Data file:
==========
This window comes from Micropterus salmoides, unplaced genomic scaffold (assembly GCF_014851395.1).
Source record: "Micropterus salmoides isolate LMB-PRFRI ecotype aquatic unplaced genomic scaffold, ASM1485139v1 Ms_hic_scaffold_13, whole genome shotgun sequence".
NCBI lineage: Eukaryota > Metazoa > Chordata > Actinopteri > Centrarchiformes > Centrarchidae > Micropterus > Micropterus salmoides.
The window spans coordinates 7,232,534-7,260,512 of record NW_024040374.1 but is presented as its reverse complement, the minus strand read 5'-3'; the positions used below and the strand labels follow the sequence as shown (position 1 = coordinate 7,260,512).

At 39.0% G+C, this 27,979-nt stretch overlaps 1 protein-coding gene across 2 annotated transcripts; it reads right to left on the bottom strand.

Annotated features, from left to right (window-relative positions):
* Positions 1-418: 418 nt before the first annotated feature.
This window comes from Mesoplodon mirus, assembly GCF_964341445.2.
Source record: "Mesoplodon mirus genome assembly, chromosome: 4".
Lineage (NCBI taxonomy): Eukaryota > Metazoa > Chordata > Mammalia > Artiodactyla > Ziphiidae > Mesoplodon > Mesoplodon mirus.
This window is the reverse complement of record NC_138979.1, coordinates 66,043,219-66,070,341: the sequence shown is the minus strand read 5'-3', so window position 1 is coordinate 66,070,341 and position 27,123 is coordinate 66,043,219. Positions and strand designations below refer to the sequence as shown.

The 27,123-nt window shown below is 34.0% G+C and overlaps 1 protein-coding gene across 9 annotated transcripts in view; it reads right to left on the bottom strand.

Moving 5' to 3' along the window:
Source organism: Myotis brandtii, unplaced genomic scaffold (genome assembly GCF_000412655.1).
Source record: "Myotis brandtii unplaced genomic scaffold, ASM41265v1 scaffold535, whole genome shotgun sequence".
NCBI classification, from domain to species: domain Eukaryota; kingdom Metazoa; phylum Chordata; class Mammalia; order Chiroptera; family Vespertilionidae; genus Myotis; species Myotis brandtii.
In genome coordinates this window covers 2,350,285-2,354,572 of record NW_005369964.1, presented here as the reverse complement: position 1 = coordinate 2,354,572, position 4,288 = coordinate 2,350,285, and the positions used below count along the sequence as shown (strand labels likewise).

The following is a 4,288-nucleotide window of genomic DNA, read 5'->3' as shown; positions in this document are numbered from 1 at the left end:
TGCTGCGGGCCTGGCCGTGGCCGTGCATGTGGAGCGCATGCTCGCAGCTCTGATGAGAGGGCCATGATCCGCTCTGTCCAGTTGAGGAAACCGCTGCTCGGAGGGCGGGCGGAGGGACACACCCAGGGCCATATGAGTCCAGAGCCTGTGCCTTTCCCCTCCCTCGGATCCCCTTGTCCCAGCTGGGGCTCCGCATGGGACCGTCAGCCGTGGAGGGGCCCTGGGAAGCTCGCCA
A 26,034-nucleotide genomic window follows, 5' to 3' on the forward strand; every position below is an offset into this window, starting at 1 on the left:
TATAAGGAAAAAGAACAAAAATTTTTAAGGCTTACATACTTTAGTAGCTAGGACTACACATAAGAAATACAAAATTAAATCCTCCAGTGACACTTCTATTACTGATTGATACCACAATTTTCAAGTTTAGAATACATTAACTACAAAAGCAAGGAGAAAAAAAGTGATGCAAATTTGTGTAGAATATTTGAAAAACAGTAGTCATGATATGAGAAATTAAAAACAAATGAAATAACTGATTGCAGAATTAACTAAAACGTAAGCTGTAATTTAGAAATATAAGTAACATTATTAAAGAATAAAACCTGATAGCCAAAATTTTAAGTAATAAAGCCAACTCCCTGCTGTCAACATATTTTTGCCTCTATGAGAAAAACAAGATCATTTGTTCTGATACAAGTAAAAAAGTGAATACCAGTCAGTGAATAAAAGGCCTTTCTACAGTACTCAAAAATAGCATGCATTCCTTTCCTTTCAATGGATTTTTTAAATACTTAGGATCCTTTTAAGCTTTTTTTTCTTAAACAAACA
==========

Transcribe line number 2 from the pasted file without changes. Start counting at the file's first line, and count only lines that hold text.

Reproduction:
Source record: "Micropterus salmoides isolate LMB-PRFRI ecotype aquatic unplaced genomic scaffold, ASM1485139v1 Ms_hic_scaffold_13, whole genome shotgun sequence".